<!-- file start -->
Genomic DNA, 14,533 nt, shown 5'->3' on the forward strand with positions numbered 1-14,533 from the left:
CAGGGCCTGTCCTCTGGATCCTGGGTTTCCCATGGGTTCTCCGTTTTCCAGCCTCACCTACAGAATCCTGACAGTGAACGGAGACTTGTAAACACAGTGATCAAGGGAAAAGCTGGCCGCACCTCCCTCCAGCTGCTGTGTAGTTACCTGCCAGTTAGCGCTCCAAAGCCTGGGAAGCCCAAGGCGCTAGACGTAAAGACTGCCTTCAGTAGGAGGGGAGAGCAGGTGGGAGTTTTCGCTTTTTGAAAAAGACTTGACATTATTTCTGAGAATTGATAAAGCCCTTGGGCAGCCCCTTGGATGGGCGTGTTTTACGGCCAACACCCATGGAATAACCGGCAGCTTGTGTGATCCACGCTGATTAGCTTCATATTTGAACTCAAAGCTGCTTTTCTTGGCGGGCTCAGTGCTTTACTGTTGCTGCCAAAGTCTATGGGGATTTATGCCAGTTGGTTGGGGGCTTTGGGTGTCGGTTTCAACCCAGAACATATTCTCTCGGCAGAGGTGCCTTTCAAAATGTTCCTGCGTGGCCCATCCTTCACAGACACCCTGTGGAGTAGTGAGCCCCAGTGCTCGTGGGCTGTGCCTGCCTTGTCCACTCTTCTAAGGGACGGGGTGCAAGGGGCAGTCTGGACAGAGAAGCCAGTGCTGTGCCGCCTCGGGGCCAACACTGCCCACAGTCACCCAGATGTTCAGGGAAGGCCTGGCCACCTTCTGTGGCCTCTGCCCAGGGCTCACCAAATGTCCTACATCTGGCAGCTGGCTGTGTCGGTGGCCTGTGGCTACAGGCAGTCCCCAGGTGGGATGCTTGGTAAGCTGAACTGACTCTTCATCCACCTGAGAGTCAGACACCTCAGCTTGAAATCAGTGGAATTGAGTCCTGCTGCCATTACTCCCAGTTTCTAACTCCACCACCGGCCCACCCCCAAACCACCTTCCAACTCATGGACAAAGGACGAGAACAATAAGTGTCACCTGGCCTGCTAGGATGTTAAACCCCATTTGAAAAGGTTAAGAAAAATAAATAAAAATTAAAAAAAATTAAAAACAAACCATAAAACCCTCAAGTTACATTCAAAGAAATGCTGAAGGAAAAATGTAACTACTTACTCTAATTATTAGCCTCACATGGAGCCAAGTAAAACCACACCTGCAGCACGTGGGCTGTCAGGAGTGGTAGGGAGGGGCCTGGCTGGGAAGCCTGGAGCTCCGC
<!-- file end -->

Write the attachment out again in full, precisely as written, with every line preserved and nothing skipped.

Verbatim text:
Genomic DNA, 14,533 nt, shown 5'->3' on the forward strand with positions numbered 1-14,533 from the left:
CAGGGCCTGTCCTCTGGATCCTGGGTTTCCCATGGGTTCTCCGTTTTCCAGCCTCACCTACAGAATCCTGACAGTGAACGGAGACTTGTAAACACAGTGATCAAGGGAAAAGCTGGCCGCACCTCCCTCCAGCTGCTGTGTAGTTACCTGCCAGTTAGCGCTCCAAAGCCTGGGAAGCCCAAGGCGCTAGACGTAAAGACTGCCTTCAGTAGGAGGGGAGAGCAGGTGGGAGTTTTCGCTTTTTGAAAAAGACTTGACATTATTTCTGAGAATTGATAAAGCCCTTGGGCAGCCCCTTGGATGGGCGTGTTTTACGGCCAACACCCATGGAATAACCGGCAGCTTGTGTGATCCACGCTGATTAGCTTCATATTTGAACTCAAAGCTGCTTTTCTTGGCGGGCTCAGTGCTTTACTGTTGCTGCCAAAGTCTATGGGGATTTATGCCAGTTGGTTGGGGGCTTTGGGTGTCGGTTTCAACCCAGAACATATTCTCTCGGCAGAGGTGCCTTTCAAAATGTTCCTGCGTGGCCCATCCTTCACAGACACCCTGTGGAGTAGTGAGCCCCAGTGCTCGTGGGCTGTGCCTGCCTTGTCCACTCTTCTAAGGGACGGGGTGCAAGGGGCAGTCTGGACAGAGAAGCCAGTGCTGTGCCGCCTCGGGGCCAACACTGCCCACAGTCACCCAGATGTTCAGGGAAGGCCTGGCCACCTTCTGTGGCCTCTGCCCAGGGCTCACCAAATGTCCTACATCTGGCAGCTGGCTGTGTCGGTGGCCTGTGGCTACAGGCAGTCCCCAGGTGGGATGCTTGGTAAGCTGAACTGACTCTTCATCCACCTGAGAGTCAGACACCTCAGCTTGAAATCAGTGGAATTGAGTCCTGCTGCCATTACTCCCAGTTTCTAACTCCACCACCGGCCCACCCCCAAACCACCTTCCAACTCATGGACAAAGGACGAGAACAATAAGTGTCACCTGGCCTGCTAGGATGTTAAACCCCATTTGAAAAGGTTAAGAAAAATAAATAAAAATTAAAAAAAATTAAAAACAAACCATAAAACCCTCAAGTTACATTCAAAGAAATGCTGAAGGAAAAATGTAACTACTTACTCTAATTATTAGCCTCACATGGAGCCAAGTAAAACCACACCTGCAGCACGTGGGCTGTCAGGAGTGGTAGGGAGGGGCCTGGCTGGGAAGCCTGGAGCTCCGC